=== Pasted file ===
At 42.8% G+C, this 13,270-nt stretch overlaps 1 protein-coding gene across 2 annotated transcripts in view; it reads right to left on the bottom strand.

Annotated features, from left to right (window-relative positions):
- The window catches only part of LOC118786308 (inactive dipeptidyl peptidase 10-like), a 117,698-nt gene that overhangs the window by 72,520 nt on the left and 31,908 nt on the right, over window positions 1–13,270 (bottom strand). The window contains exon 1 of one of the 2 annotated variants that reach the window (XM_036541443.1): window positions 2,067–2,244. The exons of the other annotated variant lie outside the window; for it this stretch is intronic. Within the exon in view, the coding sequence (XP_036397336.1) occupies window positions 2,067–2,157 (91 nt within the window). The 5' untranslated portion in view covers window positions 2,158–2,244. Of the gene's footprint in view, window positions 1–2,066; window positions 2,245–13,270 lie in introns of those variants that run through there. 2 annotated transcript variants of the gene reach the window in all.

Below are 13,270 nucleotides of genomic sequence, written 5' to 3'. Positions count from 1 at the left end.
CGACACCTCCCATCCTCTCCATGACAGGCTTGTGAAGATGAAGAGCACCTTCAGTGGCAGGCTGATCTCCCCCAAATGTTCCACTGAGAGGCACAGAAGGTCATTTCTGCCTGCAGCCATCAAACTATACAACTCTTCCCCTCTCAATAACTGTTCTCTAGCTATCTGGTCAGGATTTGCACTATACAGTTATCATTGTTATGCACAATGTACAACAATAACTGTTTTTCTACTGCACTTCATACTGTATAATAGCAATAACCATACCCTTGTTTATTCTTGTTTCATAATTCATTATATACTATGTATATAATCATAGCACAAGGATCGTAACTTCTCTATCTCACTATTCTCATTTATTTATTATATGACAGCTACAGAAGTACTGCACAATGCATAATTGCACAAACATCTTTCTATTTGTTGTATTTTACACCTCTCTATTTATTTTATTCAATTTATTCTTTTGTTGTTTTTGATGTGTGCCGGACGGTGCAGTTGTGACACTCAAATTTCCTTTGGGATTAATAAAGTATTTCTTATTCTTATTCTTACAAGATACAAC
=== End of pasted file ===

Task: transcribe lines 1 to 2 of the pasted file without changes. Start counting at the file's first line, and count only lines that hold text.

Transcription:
At 42.8% G+C, this 13,270-nt stretch overlaps 1 protein-coding gene across 2 annotated transcripts in view; it reads right to left on the bottom strand.

Annotated features, from left to right (window-relative positions):